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NEWS: Theatre Unbound Drops Wives’ Tale for Bard’s Tale

Illustration by Amy Donahue.

Theatre Unbound’s premiere of Christina Ham’s A Wives’ Tale is going to have to wait. With opening night just five weeks away, the script wasn’t finished – and so Theatre Unbound announced today that A Wives’ Tale will be replaced by a predominantly female production of Shakespeare’s Measure for Measure.

This isn’t the first time that A Wives’ Tale was left unfinished – according to Theatre Unbound’s season announcement last fall, Ham has been working on the script for more than a decade. The play-in-progress was then described as “A steampunk drama about women struggling to hold society together in a world after nuclear war.” Kate Powers was scheduled to direct A Wives’ Tale, and will instead helm the new production of Measure for Measure.

Ham, to be fair, has been rather busy – in 2017, she had engagements and productions in Minneapolis; St. Paul; Helena, Arkansas; and Washington, DC, among others. She was even interviewed by the National Endowment for the Arts for its blog. In a statement, Theatre Unbound’s Executive Director Anne Bertram said, “Though we’re disappointed not to be able to present A Wives’ Tale as planned, we’re excited to embark on this project with the remarkable artistic team we’ve assembled. Kate’s Shakespeare directing chops are formidable, and Measure for Measure couldn’t be more timely.”

Notably, this production will use a new edition of Shakespeare’s play prepared by Powers. Measure for Measure is traditionally classified as one of the Bard’s so-called “Problem Plays“, so-called because they don’t fit neatly into the genre boxes of “comedy” or “tragedy”. Measure for Measure is also sometimes called a problematic play, because of clashes in tone between different segments of writing and stage directions. Although written in 1603 or 1604, it wasn’t published until several years after Shakespeare’s death, when the First Folio compilation was made.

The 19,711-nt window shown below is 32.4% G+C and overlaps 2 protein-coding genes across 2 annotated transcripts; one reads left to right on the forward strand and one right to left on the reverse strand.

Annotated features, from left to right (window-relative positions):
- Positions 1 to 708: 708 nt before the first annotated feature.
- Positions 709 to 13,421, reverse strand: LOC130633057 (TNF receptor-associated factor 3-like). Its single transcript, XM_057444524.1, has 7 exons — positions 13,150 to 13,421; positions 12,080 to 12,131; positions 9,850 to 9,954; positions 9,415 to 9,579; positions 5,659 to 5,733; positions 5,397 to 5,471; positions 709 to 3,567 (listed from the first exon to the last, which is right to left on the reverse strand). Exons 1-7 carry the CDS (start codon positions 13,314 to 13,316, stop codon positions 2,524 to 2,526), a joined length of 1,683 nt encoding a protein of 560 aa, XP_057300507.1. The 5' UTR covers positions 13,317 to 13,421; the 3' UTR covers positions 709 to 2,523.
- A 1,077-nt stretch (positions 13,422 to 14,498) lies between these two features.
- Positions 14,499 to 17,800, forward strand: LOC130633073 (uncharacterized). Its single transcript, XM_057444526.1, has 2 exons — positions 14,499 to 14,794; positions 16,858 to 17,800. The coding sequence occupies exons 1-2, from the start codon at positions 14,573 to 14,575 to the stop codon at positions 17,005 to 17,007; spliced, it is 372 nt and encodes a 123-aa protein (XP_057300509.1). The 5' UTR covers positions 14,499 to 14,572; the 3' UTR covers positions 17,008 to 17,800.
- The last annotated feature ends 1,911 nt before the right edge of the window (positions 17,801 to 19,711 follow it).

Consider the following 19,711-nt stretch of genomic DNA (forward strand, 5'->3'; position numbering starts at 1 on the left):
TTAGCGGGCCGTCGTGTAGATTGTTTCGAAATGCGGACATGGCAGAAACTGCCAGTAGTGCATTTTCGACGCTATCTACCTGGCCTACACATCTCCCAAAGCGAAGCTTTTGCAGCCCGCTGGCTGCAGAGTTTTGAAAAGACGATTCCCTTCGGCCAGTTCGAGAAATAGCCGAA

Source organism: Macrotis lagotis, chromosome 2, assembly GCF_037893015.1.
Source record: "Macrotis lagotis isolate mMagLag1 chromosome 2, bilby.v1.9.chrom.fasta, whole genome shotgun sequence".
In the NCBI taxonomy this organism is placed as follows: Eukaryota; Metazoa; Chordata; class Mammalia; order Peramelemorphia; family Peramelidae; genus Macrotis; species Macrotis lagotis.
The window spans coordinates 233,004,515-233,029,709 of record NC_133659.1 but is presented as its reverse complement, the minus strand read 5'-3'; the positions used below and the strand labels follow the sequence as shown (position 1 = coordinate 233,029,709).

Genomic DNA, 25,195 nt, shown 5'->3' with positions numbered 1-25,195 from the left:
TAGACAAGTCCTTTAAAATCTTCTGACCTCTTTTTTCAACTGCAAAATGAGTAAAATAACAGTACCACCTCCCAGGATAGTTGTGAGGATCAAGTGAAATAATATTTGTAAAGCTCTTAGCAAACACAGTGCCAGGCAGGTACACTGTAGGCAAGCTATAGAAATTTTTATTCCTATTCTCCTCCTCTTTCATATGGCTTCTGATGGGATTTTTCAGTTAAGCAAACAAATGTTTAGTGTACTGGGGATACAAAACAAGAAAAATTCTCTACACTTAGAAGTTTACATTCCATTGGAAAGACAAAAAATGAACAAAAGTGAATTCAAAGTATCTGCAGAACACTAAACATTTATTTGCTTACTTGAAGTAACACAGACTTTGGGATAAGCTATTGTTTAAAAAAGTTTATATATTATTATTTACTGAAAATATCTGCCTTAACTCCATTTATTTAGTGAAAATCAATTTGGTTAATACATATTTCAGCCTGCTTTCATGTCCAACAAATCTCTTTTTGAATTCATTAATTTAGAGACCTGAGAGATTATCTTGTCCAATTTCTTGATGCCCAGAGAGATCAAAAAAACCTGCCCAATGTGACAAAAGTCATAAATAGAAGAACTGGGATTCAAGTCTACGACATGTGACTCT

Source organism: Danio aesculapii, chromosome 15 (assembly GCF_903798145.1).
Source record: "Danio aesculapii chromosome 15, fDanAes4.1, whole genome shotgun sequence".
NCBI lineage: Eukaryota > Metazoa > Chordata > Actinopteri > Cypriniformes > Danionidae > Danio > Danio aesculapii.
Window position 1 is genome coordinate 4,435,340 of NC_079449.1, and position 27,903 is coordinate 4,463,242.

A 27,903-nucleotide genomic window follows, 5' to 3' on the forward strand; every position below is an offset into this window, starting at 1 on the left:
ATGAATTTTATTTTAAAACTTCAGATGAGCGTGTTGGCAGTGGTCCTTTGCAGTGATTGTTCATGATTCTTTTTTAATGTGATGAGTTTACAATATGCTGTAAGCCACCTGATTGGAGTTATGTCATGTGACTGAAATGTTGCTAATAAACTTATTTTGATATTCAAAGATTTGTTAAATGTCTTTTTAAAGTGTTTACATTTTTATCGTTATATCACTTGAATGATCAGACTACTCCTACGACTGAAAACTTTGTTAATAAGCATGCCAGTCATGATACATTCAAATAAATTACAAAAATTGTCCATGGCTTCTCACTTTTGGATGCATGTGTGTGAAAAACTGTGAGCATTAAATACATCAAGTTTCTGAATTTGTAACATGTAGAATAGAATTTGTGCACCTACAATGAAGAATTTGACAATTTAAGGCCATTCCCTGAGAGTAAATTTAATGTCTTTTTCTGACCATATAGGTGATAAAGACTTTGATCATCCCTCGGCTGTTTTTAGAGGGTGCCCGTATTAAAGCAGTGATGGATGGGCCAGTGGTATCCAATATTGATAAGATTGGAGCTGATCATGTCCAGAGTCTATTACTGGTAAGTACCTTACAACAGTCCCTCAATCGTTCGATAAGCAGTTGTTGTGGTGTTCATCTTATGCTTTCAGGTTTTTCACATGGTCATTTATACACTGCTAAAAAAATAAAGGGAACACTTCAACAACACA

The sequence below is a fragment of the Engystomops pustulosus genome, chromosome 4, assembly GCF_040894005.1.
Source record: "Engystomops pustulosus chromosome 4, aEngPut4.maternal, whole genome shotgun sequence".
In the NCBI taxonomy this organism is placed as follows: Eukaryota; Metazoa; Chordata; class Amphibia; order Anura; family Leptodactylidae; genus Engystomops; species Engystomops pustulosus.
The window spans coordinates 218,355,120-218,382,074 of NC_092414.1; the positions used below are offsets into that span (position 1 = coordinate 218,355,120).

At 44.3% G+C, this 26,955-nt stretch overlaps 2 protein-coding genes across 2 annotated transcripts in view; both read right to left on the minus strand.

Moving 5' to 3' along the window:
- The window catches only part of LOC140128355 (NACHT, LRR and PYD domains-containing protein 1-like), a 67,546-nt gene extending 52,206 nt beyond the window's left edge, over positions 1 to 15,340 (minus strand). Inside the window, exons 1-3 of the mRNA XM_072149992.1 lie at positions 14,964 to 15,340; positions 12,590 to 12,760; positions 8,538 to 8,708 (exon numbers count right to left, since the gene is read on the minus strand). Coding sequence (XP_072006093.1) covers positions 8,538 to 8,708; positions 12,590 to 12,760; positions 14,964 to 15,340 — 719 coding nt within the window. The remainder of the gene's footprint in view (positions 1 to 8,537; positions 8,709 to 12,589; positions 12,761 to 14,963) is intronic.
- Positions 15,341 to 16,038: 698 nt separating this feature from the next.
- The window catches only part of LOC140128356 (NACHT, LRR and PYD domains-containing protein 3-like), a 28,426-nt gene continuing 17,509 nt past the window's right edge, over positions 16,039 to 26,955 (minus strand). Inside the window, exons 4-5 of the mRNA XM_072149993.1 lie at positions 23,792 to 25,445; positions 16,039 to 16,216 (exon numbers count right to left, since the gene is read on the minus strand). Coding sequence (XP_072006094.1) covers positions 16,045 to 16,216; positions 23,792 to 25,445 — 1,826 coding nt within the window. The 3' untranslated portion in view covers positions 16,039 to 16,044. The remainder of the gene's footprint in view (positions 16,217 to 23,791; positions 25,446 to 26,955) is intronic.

Some scholars attribute these clashes to an adaptation by Thomas Middleton, which reset the action from the Italian city of Ferrara to Austrian Vienna. As was the fashion then, plays were frequently revived with cuts and added texts – changes that were not always by the original author. (Middleton is also believed by some scholars to have collaborated with Shakespeare on Timon of Athens and All’s Well that Ends Well, although this is disputed.) Powers’ new performing edition of the text, based on recent scholarship, will be premiered by Theatre Unbound on March 24 at Gremlin Theatre in St. Paul, MN. (New editions of Measure for Measure continue to be produced, incorporating the results of new streams of literary analysis.)

Theatre Unbound’s stated mission is to provide “thought-provoking live theatre conceived and created by women, providing audiences with engaging, rarely-seen perspectives on issues that are relevant and universal”. The company participated in the inaugural Berkshire Leadership Summit in October 2017. The summit, hosted by WAM Theatre in Lenox, Massachusetts, is designed to help female theatre professionals overcome barriers to leadership, and to shift perceptions around women and leadership in the non-profit theatre world.

Basil Considine contributed to this article.

Amy Donahue
Amy Donahue is a staff reviewer at the Twin Cities Arts Reader. She interned with the magazine during the summer of 2017, served as a guest contributor while studying abroad in Europe that fall, and has moved up to regular old reviewing. She admits to being at least 50% terrified of contemporary German opera.